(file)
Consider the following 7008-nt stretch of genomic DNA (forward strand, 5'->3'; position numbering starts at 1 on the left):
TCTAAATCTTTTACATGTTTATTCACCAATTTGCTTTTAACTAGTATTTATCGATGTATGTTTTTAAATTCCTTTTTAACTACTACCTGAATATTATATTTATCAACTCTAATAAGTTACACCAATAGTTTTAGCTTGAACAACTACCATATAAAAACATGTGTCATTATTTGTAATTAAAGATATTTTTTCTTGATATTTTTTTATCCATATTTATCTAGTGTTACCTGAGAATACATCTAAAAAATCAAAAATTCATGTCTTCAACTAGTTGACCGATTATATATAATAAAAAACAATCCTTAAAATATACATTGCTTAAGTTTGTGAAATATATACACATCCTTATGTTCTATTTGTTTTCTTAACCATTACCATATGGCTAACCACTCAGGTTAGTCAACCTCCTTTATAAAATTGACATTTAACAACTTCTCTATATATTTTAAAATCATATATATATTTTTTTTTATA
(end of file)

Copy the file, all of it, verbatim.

Consider the following 7008-nt stretch of genomic DNA (forward strand, 5'->3'; position numbering starts at 1 on the left):
TCTAAATCTTTTACATGTTTATTCACCAATTTGCTTTTAACTAGTATTTATCGATGTATGTTTTTAAATTCCTTTTTAACTACTACCTGAATATTATATTTATCAACTCTAATAAGTTACACCAATAGTTTTAGCTTGAACAACTACCATATAAAAACATGTGTCATTATTTGTAATTAAAGATATTTTTTCTTGATATTTTTTTATCCATATTTATCTAGTGTTACCTGAGAATACATCTAAAAAATCAAAAATTCATGTCTTCAACTAGTTGACCGATTATATATAATAAAAAACAATCCTTAAAATATACATTGCTTAAGTTTGTGAAATATATACACATCCTTATGTTCTATTTGTTTTCTTAACCATTACCATATGGCTAACCACTCAGGTTAGTCAACCTCCTTTATAAAATTGACATTTAACAACTTCTCTATATATTTTAAAATCATATATATATTTTTTTTTATA